Defining Vastu – An energy efficient Architecture

Posted by admin On August 28th, 2012 No Comments

In this hi-tech age of cellular phones and cyberspace, the seemingly superstitious doctrines of Vastu sound ridiculous. It is easy to disbelieve such rules as: Sleep with your head towards South. A person who vehemently opposes such prescriptions may be going home and wondering, ‘Well if that is going to make me prosper- why not?’ And that is greatest misconception about Vastu. Vastu does not promise prosperity; it only suggests that one should live in tune with nature; so that one can be healthy; think positively; act wisely & ultimately succeed. There is no substitute for hard work!


Most Vastu experts tend to exploit the laymen’s ignorance, demanding a mind boggling consultancy fees and suggest changes in the layout that are often impossible to implement. As a result, most people dread the very idea of bringing a Vastu consultant. What if he says that nothing is as per Vastu? What if he tells us to demolish the total house?  What if he says that the family will never prosper in this house?


Here I will try to clear all the misconception about Vastushastra with series of article answering frequently asked questions and telling the facts about Vastushastra.


Can Vastushastra be adapted to contemporary constrains?

If Vastushastra is not followed in totality, can there be compromise?

Would compromise yield an effective results?


In any writing on Vastushastra, one must first ponder the fact that the person who discovered, studied and compiled the tenet of Vastushastra have almost eluded the pages of history. Among several scattered works in Sanskrit literature on Vastushastra, a few treatise give comprehensive information defining Vastu as “anywhere where immortals and mortals live’ and dealing with all facets of god’s and men’s dwellings, from the choice of the site to the iconography of the temple walls; and also village layouts and construction techniques. An outstanding example of a comprehensive text on Vastushastra is the Mayamatam, written sometime between the 11th & 12th century. The content of the Mayamatam are much more tightly structured and systematic than other preceding and encyclopedic texts such as the Manasollasa or the Samaranganasutradhara. Other better known treatises on architecture and iconography are the Mansara and the Kamikagama both of which are particularly akin to the Mayamata.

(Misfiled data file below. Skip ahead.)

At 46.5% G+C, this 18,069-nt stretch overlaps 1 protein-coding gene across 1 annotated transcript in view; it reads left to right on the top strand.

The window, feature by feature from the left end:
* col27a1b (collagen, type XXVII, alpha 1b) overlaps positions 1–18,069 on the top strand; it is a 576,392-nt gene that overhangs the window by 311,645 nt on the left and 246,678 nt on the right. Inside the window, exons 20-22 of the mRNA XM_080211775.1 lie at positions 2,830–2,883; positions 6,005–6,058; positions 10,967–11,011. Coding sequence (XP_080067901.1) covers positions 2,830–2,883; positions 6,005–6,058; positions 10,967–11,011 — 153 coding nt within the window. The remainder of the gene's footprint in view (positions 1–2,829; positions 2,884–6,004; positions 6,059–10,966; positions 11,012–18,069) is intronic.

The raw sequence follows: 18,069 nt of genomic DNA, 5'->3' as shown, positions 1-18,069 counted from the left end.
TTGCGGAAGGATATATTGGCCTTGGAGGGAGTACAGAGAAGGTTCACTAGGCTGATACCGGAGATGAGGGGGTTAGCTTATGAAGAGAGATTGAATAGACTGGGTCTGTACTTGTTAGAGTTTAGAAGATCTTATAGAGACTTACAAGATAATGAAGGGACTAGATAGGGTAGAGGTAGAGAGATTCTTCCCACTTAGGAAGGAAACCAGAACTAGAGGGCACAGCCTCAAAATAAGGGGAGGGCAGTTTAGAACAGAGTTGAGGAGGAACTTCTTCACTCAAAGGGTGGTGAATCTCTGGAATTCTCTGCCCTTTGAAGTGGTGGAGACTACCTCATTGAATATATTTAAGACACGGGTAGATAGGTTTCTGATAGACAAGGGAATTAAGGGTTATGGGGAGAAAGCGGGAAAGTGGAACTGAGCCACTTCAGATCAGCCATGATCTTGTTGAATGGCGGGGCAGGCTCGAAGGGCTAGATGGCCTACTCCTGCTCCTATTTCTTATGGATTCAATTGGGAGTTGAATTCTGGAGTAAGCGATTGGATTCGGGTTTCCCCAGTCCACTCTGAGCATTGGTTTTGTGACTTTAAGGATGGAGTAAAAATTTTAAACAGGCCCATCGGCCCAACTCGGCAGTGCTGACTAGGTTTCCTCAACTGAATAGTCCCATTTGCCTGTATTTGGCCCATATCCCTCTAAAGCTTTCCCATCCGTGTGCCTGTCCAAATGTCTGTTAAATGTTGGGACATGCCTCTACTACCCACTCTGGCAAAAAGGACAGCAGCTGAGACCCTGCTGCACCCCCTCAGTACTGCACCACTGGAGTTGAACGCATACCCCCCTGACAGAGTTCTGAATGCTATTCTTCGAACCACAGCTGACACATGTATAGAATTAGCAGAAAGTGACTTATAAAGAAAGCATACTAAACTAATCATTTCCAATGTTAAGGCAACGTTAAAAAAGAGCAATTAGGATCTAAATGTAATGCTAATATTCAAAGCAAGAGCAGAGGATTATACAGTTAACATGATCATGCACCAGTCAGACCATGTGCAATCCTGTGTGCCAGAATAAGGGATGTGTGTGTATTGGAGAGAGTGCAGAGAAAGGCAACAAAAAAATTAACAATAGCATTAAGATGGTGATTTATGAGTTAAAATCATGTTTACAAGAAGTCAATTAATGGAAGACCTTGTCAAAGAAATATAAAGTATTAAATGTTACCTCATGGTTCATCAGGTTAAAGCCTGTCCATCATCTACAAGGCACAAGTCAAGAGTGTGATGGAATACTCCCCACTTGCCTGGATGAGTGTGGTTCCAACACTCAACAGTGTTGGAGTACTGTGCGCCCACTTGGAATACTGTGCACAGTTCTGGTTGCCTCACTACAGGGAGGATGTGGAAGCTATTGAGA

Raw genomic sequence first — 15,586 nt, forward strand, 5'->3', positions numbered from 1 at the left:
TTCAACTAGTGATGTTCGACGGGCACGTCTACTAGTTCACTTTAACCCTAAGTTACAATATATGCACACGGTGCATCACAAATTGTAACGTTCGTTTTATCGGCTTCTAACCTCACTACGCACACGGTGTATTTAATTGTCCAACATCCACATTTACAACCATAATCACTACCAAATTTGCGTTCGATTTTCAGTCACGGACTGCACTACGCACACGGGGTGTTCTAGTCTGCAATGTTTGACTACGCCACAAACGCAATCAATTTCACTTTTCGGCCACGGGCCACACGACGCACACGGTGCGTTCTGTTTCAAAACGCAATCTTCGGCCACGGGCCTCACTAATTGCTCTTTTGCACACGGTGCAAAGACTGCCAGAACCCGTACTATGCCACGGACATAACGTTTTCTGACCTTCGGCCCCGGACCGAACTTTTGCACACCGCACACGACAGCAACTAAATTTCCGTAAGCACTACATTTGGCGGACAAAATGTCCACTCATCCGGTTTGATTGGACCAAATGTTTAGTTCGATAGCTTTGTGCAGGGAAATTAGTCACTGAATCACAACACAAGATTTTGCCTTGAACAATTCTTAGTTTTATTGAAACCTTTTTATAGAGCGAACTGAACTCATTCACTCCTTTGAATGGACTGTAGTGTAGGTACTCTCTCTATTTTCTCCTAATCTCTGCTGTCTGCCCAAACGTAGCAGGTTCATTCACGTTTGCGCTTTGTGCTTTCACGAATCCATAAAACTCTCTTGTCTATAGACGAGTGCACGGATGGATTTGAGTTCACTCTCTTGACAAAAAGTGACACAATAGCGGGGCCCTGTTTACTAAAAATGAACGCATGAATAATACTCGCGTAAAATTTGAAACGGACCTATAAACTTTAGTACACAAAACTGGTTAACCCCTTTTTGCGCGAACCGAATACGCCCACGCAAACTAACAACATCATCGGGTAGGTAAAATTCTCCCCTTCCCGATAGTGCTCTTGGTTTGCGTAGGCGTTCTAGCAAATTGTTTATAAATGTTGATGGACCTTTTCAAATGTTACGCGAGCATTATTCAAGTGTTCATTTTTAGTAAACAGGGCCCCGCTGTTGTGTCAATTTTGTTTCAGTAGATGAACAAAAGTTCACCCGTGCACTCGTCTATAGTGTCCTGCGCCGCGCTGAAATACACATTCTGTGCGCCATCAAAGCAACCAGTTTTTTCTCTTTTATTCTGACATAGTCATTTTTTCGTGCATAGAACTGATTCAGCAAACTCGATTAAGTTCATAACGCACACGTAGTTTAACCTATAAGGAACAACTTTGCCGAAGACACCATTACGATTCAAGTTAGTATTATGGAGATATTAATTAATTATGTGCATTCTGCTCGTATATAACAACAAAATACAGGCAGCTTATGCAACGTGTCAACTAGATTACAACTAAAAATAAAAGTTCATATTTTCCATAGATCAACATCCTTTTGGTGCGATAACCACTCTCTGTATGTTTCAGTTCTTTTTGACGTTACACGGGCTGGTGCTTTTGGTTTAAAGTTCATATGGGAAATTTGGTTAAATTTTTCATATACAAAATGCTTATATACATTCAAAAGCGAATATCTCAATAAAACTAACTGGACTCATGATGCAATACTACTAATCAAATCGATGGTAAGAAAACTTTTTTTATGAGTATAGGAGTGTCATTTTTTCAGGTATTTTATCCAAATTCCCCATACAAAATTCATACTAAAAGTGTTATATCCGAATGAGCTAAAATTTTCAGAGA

Vastushastra prescribes energy efficient architecture, in the sense that, for Indian conditions, the northeast is to be kept open as this is the direction of maximum positive energy. The southwest is the direction of the setting sun, when it emits maximum negative energy. Thus the southwest is to be kept heavy, so that it will block the negative energy. The positive and negative directions will be different for the various countries, as these will depend on latitudinal and longitudinal locations, wind direction and sun path.